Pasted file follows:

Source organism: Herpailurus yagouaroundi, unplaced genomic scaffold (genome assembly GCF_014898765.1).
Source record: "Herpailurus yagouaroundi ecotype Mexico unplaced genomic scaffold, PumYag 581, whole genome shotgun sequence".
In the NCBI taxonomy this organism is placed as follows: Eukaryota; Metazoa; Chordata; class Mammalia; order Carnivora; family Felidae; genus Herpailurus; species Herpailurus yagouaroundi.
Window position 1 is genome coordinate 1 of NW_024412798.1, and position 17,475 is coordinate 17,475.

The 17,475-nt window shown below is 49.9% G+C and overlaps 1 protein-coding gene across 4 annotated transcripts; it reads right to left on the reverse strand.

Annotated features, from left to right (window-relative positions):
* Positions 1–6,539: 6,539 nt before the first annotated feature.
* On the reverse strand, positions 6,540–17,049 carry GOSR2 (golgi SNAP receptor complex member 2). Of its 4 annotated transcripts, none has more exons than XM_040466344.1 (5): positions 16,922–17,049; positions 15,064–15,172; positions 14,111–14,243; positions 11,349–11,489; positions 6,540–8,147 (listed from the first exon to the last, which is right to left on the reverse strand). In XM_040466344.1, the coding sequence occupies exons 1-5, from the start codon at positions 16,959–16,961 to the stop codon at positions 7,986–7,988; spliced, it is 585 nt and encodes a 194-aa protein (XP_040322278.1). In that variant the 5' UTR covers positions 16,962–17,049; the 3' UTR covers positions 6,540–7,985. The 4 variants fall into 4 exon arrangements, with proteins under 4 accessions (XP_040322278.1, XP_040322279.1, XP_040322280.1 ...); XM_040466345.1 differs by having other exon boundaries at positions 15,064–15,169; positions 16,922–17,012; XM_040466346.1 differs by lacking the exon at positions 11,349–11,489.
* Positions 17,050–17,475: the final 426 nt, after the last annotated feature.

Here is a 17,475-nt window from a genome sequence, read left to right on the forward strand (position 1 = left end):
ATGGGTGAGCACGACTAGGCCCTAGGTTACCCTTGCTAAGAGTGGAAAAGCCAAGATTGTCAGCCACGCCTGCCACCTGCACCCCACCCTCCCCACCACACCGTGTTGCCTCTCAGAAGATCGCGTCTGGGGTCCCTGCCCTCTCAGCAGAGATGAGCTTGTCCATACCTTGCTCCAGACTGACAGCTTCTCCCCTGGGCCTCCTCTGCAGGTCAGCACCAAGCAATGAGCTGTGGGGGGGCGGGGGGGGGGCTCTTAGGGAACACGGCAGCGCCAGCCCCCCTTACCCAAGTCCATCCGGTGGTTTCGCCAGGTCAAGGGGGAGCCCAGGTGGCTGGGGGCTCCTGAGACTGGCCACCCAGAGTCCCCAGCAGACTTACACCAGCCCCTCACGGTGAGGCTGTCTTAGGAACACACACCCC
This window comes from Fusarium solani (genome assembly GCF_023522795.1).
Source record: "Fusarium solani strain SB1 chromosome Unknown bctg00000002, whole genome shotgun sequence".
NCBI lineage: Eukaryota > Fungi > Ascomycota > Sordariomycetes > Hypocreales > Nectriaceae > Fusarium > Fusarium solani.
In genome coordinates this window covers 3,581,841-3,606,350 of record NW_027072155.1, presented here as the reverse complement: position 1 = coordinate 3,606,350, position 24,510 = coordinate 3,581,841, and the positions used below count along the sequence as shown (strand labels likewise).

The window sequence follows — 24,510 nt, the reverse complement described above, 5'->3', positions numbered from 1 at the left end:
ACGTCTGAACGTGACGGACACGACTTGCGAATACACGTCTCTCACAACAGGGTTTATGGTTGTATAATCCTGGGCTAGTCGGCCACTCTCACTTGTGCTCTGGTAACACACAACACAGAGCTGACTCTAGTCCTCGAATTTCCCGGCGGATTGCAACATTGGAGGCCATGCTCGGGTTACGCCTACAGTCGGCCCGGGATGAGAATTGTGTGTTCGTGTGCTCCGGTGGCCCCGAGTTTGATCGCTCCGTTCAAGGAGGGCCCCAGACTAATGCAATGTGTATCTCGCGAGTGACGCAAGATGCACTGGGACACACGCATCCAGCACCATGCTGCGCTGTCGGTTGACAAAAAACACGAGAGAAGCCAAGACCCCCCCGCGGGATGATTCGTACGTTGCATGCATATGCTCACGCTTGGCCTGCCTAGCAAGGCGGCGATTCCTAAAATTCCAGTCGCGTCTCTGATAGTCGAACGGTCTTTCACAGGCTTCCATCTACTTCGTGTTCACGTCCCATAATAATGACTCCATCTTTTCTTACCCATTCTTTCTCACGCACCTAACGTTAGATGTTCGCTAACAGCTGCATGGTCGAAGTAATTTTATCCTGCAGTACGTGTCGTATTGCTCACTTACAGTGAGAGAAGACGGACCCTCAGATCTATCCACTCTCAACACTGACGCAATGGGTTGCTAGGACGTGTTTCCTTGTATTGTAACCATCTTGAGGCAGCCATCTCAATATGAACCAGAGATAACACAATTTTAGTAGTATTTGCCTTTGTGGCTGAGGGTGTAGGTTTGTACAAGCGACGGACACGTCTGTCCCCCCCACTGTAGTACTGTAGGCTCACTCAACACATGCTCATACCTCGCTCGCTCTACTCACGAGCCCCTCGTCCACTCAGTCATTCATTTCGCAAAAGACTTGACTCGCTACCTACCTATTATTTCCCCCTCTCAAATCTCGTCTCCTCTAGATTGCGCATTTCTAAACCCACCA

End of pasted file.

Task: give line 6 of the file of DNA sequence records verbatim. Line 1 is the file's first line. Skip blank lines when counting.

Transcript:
Annotated features, from left to right (window-relative positions):